Environmental management evolves in stages: being reactive, developing management systems, adopting a strategic approach and finally organisational transformation
The page is divided into two sections:
The first stage is often stimulated by the need to deal with an issue that has arisen. This may be an accident, media interest in a sensitive issue or public suspicion that there are hidden environmental effects of a product you manufacture or market. The spotlight may be on your industry rather than directly related to your organisation. However, your organisation is expected to react in some way. During this stage of environmental management each issue is treated in an ad hoc way, as it arises. This stage can continue for several years, dealing with a succession of problems usually by applying appropriate technical solutions.
Ad hoc solutions, when applied frequently, are less efficient than a systematic approach. Typically this leads to devising or adopting some form of environmental management system. Many organisations are familiar with quality management procedures and have used these as the basis for environmental management. For these organisations ISO 9000 (quality management) leads on to ISO 14001 for environmental management (web site). Throughout Europe a lot of attention is being given to Environmental Management and Audit Systems (EMAS) and these are being widely adopted. There is a useful toolkit for small and medium sized enterprise on the web. Some organisations prefer to devise their own system. Whichever system is implemented the focus is often on cutting pollution and using resources more efficiently, both of which can lead to reduced costs and/or a quick return on capital expenditure.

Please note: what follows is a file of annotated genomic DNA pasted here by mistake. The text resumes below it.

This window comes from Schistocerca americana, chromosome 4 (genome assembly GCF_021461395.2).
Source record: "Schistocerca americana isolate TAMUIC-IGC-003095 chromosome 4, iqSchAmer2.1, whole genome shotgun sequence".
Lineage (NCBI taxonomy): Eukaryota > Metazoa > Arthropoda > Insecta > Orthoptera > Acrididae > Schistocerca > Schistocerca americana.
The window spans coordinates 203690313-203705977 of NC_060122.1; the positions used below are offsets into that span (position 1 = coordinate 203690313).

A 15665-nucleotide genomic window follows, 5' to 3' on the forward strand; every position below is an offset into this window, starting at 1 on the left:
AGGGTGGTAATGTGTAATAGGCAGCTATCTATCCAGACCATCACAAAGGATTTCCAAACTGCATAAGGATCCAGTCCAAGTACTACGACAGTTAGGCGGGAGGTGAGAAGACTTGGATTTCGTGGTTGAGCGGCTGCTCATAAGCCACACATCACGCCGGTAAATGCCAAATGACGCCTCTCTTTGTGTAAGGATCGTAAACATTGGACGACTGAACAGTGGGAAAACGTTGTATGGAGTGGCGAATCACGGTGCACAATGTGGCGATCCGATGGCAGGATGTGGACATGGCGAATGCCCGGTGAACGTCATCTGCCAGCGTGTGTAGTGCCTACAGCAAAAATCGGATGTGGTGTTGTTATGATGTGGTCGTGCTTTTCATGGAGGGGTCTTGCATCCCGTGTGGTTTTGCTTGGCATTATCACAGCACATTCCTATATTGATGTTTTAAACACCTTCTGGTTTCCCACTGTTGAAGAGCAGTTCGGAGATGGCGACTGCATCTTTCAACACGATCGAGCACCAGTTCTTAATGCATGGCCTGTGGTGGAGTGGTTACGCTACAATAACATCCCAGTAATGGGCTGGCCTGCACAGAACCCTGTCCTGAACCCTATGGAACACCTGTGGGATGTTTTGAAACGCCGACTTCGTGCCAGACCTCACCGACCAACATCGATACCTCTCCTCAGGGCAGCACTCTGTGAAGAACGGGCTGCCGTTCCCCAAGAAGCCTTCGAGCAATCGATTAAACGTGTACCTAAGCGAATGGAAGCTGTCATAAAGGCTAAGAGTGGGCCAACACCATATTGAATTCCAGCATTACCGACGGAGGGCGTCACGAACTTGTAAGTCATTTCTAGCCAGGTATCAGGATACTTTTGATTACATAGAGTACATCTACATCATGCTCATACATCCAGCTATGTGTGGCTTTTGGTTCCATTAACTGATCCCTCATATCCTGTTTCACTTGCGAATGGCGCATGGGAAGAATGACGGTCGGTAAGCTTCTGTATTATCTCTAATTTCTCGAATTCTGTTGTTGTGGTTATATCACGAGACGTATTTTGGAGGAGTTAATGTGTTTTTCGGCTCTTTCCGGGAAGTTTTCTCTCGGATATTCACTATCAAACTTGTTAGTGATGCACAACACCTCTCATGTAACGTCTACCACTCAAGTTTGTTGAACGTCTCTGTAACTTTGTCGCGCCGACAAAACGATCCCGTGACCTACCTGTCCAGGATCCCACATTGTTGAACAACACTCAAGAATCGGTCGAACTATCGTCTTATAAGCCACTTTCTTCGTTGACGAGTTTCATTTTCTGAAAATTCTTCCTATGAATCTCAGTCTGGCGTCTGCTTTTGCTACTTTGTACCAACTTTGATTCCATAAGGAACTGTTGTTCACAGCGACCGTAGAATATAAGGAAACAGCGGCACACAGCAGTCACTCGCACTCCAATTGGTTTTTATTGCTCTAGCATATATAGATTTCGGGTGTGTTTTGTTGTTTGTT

This stage of environmental management often includes the use of Life Cycle Assessment, Life Cycle Economic Assessment of Environmental Impact, Eco-efficiency of investment projects, and use of the International Standards represented by the ISO 14000 series.
Many companies now publish a Corporate Environmental Report (CER). Comparisons between different CERs are discussed frequently in articles in Tomorrow Magazine.
Many organisations have found cost-effective ways of implementing environmental management but in due course realise the need to go further. This might be driven by the need to comply with the law, to enhance reputation, to respond to stakeholder concern or gain competitive advantage.
At this stage environmental management, social responsibility and business strategy are considered in an integrated way. This means that environmental and social factors take their place alongside economic factors in strategy planning and decision making. Several companies describe this as adopting a 'stakeholder' or 'inclusive' approach. This enables emerging opportunities to be recognised, understood and taken into account at an early stage of strategy formulation. Some companies find it helpful to work with professional bodies like The Natural Step or the Centre for Tomorrow's Company when they reach this stage (see routes to sustainability for various professional options). Sound professional help is available to help organisations understand how sustainable development can be applied in their business, which often leads to re-thinking their corporate vision and values. This is now emerging more clearly in environmental and social reports and new standards are being set by the Global Reporting Initiative.
The transition from strategic integration to sustainable development requires a major shift in values and beliefs. For this to be accomplished requires enlightened leadership which understands the implications and is willing to stimulate learning right through the organisation. A few companies, are now contemplating this challenge as can be seen from statements they are making. None is approaching a sustainable enterprise, but the first steps towards sustainability are being taken by a few of tomorrow's companies.
Organisations have taken action on environmental issues for many different reasons, some provoked by external pressure (externally induced), some as a result of their own strategic decisions (internally induced) as indicated below:
This is not a comprehensive list of the "triggers" but demonstrates that there are several possibilities. If your company has not yet accepted the challenge, or got stuck far short of investigating its sustainability it is worth looking at the potential links between current dilemmas and the challenge of sustainable development.
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Last modified 20 September 1999.